Four days separated Israel Defense Forces Chief of Staff Gadi Eisenkot’s “girl with scissors” remarks and the feeble backing he received from Prime Minister Benjamin Netanyahu, in a photo-op at the start of the weekly cabinet meeting. When he wants to, our prime minister is the first to respond to things via tweets and Facebook posts and, as we’ve noted, he’s fast to grab credit for work done by other ministers. But this time he chose to keep silent while Eisenkot absorbed verbal artillery blasts, primarily from deputy foreign minister Tzipi Hotovely and ministers Yisrael Katz and Gilad Erdan – all Likudniks.
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There’s no doubt that Netanyahu enjoys seeing Eisenkot being raked over the coals. In the past year, the chief of staff has become a media darling. He projects integrity, judiciousness, rationality, courage and a rare directness. The remarks he makes in public usually run counter to the winds blowing from the Prime Minister’s Bureau. Eisenkot had no compunctions about saying that the nuclear agreement with Iran has its positive aspects – for which Netanyahu, if he could, would have demoted him to private second class.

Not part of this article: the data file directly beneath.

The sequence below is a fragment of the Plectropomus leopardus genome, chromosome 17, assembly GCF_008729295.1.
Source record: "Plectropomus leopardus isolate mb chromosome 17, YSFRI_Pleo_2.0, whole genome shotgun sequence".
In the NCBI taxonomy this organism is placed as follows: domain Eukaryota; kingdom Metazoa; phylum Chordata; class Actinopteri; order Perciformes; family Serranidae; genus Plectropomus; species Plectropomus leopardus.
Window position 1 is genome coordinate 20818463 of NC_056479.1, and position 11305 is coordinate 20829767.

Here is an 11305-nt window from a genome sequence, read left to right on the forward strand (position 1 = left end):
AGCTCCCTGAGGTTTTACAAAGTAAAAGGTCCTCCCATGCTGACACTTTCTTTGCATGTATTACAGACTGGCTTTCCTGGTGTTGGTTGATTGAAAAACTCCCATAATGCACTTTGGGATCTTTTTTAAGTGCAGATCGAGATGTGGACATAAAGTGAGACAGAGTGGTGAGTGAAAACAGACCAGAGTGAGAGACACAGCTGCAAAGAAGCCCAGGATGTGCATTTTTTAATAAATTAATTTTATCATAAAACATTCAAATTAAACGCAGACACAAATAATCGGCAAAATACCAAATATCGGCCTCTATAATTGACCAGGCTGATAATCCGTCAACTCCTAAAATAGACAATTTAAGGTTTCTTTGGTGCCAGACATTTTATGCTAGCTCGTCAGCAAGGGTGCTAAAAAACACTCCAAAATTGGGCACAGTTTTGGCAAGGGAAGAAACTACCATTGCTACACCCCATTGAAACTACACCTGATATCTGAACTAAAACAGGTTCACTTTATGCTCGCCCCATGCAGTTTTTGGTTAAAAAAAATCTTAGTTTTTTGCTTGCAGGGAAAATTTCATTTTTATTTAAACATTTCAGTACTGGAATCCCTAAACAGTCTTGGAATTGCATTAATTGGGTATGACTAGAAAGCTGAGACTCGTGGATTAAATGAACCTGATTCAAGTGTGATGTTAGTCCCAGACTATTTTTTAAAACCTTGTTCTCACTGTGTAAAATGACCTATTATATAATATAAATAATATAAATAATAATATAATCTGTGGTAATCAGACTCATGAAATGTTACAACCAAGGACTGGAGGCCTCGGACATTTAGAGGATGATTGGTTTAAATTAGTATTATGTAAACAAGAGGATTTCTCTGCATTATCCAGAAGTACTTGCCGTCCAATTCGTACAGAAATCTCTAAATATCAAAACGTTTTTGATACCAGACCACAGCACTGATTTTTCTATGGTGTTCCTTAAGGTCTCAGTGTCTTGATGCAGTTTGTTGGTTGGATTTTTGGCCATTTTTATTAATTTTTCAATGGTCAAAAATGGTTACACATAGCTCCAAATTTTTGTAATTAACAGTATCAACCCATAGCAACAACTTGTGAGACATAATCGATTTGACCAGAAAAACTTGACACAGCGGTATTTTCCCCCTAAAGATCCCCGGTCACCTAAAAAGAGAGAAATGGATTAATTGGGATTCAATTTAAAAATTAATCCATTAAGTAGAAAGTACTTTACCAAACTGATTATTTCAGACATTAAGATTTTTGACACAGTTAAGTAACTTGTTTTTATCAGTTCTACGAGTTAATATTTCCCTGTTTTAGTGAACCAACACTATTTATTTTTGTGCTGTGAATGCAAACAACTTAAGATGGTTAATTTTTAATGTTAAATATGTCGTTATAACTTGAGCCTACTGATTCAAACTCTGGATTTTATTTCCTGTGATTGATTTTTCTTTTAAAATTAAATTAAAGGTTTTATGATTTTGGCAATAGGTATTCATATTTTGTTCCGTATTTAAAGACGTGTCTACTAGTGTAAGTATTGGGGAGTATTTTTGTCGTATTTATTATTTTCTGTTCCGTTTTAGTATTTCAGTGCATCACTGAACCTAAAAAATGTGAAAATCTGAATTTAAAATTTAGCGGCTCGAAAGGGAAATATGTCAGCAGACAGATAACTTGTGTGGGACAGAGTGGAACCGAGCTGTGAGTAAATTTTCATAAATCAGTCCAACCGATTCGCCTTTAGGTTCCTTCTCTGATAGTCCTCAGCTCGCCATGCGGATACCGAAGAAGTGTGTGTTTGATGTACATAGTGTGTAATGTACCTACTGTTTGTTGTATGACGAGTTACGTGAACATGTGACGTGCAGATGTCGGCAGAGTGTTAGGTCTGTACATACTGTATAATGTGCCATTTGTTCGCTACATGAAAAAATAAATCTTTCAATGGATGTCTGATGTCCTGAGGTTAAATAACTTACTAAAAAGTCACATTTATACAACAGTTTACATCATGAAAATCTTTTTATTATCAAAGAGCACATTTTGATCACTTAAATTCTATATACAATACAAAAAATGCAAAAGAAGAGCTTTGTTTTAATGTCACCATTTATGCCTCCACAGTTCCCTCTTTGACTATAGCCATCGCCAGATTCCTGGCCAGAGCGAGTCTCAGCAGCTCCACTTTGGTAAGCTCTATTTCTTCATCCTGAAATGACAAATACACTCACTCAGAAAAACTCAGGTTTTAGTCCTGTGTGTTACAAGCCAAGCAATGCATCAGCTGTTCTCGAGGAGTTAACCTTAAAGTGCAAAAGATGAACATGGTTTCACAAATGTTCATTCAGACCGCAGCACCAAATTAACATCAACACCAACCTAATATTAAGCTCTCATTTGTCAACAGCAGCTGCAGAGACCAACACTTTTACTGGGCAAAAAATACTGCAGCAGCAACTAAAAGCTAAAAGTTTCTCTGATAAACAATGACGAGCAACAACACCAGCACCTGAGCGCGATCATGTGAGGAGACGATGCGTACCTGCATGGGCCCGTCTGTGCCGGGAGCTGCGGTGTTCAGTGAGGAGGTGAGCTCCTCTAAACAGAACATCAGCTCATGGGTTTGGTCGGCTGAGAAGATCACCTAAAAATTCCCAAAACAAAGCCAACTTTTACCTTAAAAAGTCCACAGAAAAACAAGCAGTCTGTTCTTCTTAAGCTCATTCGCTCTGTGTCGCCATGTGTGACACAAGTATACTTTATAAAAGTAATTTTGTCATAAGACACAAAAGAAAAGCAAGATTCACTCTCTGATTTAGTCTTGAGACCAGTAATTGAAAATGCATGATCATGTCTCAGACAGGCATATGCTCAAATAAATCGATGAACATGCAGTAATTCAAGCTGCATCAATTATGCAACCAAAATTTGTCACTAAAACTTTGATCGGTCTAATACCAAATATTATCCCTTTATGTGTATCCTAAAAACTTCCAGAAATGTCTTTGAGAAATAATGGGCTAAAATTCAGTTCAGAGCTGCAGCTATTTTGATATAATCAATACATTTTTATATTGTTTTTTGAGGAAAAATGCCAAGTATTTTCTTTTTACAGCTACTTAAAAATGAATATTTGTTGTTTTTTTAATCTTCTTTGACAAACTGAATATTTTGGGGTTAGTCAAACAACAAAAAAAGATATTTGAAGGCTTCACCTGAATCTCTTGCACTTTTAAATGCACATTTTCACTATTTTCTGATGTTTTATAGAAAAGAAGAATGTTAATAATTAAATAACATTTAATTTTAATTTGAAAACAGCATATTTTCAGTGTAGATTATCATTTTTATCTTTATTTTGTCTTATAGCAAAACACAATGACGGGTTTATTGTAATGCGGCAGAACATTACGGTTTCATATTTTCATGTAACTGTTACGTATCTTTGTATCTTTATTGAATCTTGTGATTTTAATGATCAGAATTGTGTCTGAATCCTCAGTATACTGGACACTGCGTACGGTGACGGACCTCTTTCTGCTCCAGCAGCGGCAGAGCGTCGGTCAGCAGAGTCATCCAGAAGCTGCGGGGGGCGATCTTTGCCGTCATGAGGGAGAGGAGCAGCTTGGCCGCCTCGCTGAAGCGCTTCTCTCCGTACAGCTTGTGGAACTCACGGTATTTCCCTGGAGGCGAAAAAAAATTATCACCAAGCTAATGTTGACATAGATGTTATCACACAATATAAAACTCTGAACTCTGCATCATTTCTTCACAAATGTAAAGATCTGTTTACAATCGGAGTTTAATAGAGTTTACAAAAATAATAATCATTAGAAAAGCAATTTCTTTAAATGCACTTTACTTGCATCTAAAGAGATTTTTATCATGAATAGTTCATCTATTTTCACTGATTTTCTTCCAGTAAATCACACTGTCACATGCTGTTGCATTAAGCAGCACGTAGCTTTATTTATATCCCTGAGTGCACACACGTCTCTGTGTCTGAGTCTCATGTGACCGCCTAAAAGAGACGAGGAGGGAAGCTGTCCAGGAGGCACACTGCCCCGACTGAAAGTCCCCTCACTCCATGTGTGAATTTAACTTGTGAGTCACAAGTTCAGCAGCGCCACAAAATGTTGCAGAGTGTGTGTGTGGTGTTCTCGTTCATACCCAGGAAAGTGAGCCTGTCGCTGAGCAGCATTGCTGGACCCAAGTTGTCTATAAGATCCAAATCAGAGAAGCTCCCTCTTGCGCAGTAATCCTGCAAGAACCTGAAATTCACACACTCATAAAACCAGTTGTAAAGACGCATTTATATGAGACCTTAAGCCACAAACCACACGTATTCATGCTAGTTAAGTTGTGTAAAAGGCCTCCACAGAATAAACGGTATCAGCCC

Eisenkot’s self-evident and so very necessary statement (“I wouldn’t want to see a soldier empty his magazine on a 13-year-old girl who’s holding scissors”), which clarified the rules of engagement, drew the ire of parts of the right wing. Netanyahu, who made a strategic decision after the last election to try to win the hearts and minds of the hard right, did not initially back Eisenkot for fear of losing maybe a tenth of a percent of support in a settler lookout consisting of two mobile homes on a windswept West Bank hilltop. But when the premier’s right-wing compass, Naftali Bennett, gave Eisenkot his full backing – he felt sufficiently confident to declare that the attacks on the chief of staff represented “political goading and misunderstanding.”
This is hardly the first time that Bennett has marked out the path for Netanyahu. That also happened after the Jewish terrorist attack in Duma last July, after the deputy interior minister, Yaron Mazuz (Likud), made racist remarks about Arab MKs, and after the mayor of Ashkelon declared that he would not allow Arabs to work in his city. In all these cases, Netanyahu, who makes a point of not looking less right-wing than Bennett, opened his mouth only after the latter spoke out. “Netanyahu speaks Bennettese,” people in Bennett’s party say. “He’s trying to crush us and drag us down to three or four Knesset seats.”
The prime minister’s behavior with regard to Eisenkot reflects a broader and more significant phenomenon. Under Eisenkot, the IDF has assumed the role of the sane, moderate policy voice at a time when the frenetic right-wing government is wreaking devastation in every corner. The army, which is generally perceived as gung-ho, has assumed the lead in urging relief for the grim distress of residents in the Gaza Strip, for fear that one day soon all that suffering will blow up in Israel’s face – and in the army’s, too.